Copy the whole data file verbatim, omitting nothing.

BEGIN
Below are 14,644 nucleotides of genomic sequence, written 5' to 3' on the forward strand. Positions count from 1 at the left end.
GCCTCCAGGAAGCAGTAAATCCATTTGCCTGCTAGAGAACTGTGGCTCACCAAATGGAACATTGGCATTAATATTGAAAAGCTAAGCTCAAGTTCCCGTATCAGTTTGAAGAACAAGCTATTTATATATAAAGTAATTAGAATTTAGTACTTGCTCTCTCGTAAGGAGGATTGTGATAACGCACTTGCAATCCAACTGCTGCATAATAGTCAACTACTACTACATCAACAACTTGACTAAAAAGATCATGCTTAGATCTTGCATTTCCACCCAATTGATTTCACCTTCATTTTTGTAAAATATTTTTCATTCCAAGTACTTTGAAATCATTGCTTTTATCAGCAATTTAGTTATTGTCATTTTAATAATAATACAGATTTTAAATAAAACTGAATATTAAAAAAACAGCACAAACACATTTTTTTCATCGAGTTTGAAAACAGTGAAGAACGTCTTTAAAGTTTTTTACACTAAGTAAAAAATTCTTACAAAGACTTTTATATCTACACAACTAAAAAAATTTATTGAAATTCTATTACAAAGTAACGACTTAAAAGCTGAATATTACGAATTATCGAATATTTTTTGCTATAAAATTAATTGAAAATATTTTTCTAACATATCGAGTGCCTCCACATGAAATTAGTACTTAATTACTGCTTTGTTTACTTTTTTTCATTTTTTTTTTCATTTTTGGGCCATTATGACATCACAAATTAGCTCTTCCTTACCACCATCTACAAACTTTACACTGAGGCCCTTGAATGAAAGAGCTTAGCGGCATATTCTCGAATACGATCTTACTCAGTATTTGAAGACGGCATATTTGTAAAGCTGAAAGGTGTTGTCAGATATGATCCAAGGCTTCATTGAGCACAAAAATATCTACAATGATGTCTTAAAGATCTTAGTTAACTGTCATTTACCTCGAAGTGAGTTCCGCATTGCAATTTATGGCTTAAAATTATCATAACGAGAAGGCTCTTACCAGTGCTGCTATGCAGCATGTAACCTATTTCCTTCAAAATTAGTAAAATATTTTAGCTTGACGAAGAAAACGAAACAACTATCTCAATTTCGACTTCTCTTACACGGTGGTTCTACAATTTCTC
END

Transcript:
Below are 14,644 nucleotides of genomic sequence, written 5' to 3' on the forward strand. Positions count from 1 at the left end.
GCCTCCAGGAAGCAGTAAATCCATTTGCCTGCTAGAGAACTGTGGCTCACCAAATGGAACATTGGCATTAATATTGAAAAGCTAAGCTCAAGTTCCCGTATCAGTTTGAAGAACAAGCTATTTATATATAAAGTAATTAGAATTTAGTACTTGCTCTCTCGTAAGGAGGATTGTGATAACGCACTTGCAATCCAACTGCTGCATAATAGTCAACTACTACTACATCAACAACTTGACTAAAAAGATCATGCTTAGATCTTGCATTTCCACCCAATTGATTTCACCTTCATTTTTGTAAAATATTTTTCATTCCAAGTACTTTGAAATCATTGCTTTTATCAGCAATTTAGTTATTGTCATTTTAATAATAATACAGATTTTAAATAAAACTGAATATTAAAAAAACAGCACAAACACATTTTTTTCATCGAGTTTGAAAACAGTGAAGAACGTCTTTAAAGTTTTTTACACTAAGTAAAAAATTCTTACAAAGACTTTTATATCTACACAACTAAAAAAATTTATTGAAATTCTATTACAAAGTAACGACTTAAAAGCTGAATATTACGAATTATCGAATATTTTTTGCTATAAAATTAATTGAAAATATTTTTCTAACATATCGAGTGCCTCCACATGAAATTAGTACTTAATTACTGCTTTGTTTACTTTTTTTCATTTTTTTTTTCATTTTTGGGCCATTATGACATCACAAATTAGCTCTTCCTTACCACCATCTACAAACTTTACACTGAGGCCCTTGAATGAAAGAGCTTAGCGGCATATTCTCGAATACGATCTTACTCAGTATTTGAAGACGGCATATTTGTAAAGCTGAAAGGTGTTGTCAGATATGATCCAAGGCTTCATTGAGCACAAAAATATCTACAATGATGTCTTAAAGATCTTAGTTAACTGTCATTTACCTCGAAGTGAGTTCCGCATTGCAATTTATGGCTTAAAATTATCATAACGAGAAGGCTCTTACCAGTGCTGCTATGCAGCATGTAACCTATTTCCTTCAAAATTAGTAAAATATTTTAGCTTGACGAAGAAAACGAAACAACTATCTCAATTTCGACTTCTCTTACACGGTGGTTCTACAATTTCTC